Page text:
National Night Out unites communities against crime

Avery Jordan | 8/7/2014, 12:48 p.m.
The National Association of Town Watch (NATW) celebrated its 31st National Night Out (NNO), which has gained worldwide support since ...

The National Association of Town Watch (NATW) celebrated its 31st National Night Out (NNO), which has gained worldwide support since its inception in 1984. In 2013 NNO involved 16,242 communities including over 37.8 million people from all 50 U.S. states, U.S. territories, Canada, and military bases all around the world, and this year the numbers were expected to increase dramatically.

NNO is a yearlong community-building campaign that was designed to do heighten crime prevention awareness and generate support for, and participation in, local organizations and programs that oppose crime. NNO also aims to strengthen neighborhood spirit as well as police-community relationships and partnerships. Moreover, NNO aims to send a message to criminals to let them know that neighborhoods will not sit idly by and allow crime to run rampant; these neighborhoods want criminals to know that they are organized and they are willing to fight back against crime and protect their community, and there was no shortage of support here in the Southland area. Southern California cities such as Los Angeles, Burbank, Lynwood, Gardena, Beverly Hills, Manhattan Beach, and Long Beach (just to name a few) took part in NNO on Tuesday night.

NNO registration is free and open year-round for any community group, neighborhood, law enforcement agency, or crime prevention organization that wants to participate in spreading its message of positivity. Neighborhoods typically participate in the event with traditional front porch vigils, but they also organize citywide as well as neighborhood events such as block parties, cookouts, parades, youth events, and festivals to help promote anticrime mentality in their areas. These community events are typically accompanied by food, police and fire department displays, live entertainment, and resource and information booths.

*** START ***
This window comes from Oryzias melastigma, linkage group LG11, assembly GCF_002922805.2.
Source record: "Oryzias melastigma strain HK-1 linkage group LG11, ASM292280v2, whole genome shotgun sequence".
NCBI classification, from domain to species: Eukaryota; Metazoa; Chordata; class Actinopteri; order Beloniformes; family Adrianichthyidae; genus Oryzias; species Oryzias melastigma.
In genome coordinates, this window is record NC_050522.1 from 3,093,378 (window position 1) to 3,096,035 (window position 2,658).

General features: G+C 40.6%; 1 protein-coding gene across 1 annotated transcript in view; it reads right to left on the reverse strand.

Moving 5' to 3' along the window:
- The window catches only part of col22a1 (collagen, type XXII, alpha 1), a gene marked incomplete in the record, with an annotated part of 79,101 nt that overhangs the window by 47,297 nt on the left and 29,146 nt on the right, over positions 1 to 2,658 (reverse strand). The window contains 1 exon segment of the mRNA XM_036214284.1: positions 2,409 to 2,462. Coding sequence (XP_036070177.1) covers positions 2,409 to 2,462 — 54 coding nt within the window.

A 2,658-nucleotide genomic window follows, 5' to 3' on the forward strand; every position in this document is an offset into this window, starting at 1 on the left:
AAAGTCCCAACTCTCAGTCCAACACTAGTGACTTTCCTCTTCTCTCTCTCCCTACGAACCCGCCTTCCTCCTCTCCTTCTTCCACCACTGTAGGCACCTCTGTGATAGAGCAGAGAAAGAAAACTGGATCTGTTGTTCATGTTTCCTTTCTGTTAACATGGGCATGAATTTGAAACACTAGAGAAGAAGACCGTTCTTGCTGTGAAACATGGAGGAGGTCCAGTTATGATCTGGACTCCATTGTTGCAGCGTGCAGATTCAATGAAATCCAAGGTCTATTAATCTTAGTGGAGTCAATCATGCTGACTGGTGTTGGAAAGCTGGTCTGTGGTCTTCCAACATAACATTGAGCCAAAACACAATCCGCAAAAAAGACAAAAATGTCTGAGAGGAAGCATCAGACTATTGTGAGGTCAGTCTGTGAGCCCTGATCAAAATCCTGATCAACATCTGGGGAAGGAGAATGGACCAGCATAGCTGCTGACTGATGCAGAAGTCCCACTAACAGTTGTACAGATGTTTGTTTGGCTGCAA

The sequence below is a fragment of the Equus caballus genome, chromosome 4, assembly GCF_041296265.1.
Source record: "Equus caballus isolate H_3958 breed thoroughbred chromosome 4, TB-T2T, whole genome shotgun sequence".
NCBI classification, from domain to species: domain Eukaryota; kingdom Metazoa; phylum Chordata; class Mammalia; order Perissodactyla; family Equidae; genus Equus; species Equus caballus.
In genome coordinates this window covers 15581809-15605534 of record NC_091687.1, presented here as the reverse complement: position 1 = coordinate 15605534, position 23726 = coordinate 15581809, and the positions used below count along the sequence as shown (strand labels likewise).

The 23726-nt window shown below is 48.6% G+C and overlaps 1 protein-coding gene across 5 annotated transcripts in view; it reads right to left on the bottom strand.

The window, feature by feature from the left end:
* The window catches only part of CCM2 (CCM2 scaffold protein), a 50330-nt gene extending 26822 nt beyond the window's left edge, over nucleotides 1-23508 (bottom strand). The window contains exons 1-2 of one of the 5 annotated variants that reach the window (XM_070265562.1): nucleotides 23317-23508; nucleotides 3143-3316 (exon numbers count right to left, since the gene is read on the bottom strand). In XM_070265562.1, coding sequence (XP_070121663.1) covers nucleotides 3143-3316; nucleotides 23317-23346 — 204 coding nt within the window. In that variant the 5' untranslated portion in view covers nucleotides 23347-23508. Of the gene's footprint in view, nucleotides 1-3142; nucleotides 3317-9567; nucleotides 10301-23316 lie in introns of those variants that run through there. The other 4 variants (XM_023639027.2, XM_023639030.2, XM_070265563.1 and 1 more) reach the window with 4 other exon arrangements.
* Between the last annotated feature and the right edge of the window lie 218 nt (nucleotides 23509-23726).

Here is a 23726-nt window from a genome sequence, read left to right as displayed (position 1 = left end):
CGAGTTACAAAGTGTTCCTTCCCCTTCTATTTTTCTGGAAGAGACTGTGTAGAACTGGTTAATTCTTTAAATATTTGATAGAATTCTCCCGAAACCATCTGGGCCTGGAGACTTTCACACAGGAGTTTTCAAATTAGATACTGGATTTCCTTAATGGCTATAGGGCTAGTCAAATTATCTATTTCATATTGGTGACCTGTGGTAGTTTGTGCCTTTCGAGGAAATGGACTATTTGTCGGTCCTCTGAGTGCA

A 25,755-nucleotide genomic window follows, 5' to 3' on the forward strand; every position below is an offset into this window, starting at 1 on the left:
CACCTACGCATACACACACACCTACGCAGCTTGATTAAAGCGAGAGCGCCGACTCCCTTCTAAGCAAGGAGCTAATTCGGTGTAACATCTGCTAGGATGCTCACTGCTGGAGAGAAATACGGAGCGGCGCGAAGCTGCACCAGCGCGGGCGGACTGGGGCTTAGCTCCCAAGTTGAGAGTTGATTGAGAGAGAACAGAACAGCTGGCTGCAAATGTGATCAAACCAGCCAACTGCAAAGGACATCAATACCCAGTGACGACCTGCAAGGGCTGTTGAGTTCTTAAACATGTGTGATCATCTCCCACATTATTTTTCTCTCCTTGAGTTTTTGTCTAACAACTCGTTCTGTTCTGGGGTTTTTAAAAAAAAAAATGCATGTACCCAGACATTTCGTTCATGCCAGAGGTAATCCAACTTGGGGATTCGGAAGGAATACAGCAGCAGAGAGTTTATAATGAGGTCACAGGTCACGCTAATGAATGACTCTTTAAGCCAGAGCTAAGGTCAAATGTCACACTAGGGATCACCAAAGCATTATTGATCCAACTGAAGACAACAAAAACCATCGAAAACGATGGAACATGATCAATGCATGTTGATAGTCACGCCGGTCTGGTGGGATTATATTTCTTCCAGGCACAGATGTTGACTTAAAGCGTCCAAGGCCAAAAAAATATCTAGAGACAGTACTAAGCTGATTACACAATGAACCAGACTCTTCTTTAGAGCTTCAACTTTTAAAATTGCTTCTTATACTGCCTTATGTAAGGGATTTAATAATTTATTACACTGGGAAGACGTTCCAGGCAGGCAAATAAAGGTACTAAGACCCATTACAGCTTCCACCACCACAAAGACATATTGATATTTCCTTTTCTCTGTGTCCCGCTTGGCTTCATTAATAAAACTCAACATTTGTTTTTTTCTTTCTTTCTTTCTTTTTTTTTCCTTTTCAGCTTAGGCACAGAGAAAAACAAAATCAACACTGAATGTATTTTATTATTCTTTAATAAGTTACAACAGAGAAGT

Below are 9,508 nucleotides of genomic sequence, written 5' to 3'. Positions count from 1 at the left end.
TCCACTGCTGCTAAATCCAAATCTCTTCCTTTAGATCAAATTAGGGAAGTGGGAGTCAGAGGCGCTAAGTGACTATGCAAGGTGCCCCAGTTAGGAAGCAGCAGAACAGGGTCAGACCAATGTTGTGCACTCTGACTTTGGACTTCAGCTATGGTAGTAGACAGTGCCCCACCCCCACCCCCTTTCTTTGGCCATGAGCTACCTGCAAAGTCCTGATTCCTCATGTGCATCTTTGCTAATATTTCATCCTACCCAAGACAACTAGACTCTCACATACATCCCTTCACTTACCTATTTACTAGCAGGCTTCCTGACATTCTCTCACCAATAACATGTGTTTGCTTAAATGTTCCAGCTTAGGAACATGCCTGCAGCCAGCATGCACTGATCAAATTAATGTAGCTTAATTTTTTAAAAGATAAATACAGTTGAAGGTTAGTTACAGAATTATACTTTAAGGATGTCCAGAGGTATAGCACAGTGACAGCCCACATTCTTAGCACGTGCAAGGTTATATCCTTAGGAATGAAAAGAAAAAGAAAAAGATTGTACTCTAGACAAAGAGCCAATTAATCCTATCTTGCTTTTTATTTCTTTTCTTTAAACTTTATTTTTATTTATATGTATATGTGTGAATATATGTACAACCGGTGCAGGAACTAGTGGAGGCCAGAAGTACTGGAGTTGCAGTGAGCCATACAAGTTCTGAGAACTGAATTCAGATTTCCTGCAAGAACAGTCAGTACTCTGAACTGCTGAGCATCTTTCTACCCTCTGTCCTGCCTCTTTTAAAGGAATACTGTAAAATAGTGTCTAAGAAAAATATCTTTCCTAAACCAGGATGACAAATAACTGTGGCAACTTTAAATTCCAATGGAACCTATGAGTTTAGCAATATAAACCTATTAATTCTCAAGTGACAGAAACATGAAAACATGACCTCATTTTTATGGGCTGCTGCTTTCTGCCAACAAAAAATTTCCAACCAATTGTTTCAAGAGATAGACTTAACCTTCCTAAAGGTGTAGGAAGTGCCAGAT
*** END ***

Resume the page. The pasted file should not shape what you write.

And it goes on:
During the NNO, the NATW makes a point of providing local community leaders and coordinators with organizational kits. These kits are complete with “how to” materials, including planning suggestions and guidelines, in regards to what community members can do to prevent crime with their own families as well as together with other community members.

National Project Coordinator Matt Peskin stated, “This is a night for America to stand together and promote awareness, safety, and neighborhood unity. NNO showcases the vital importance of police-community partnerships and citizen involvement in our fight for a safer nation.” The NNO program seems to show no signs of losing momentum, and its message is being received loud and clear not only in the United States, but in other communities around the world as well. This may have originated as a national concept, but it is now reaching much further than that. Natalia Media, a block watch coordinator in the city of Lynwood, stated, “Throughout this event, neighborhood block watch captains also have the opportunity to recruit new members to join the organization in hopes of making more of our neighborhoods safer.”

For more information on the NATW and NNO, visit the NNO official website www.nationalnightout.org or contact Matt Peskin’s office at (610) 649-7055.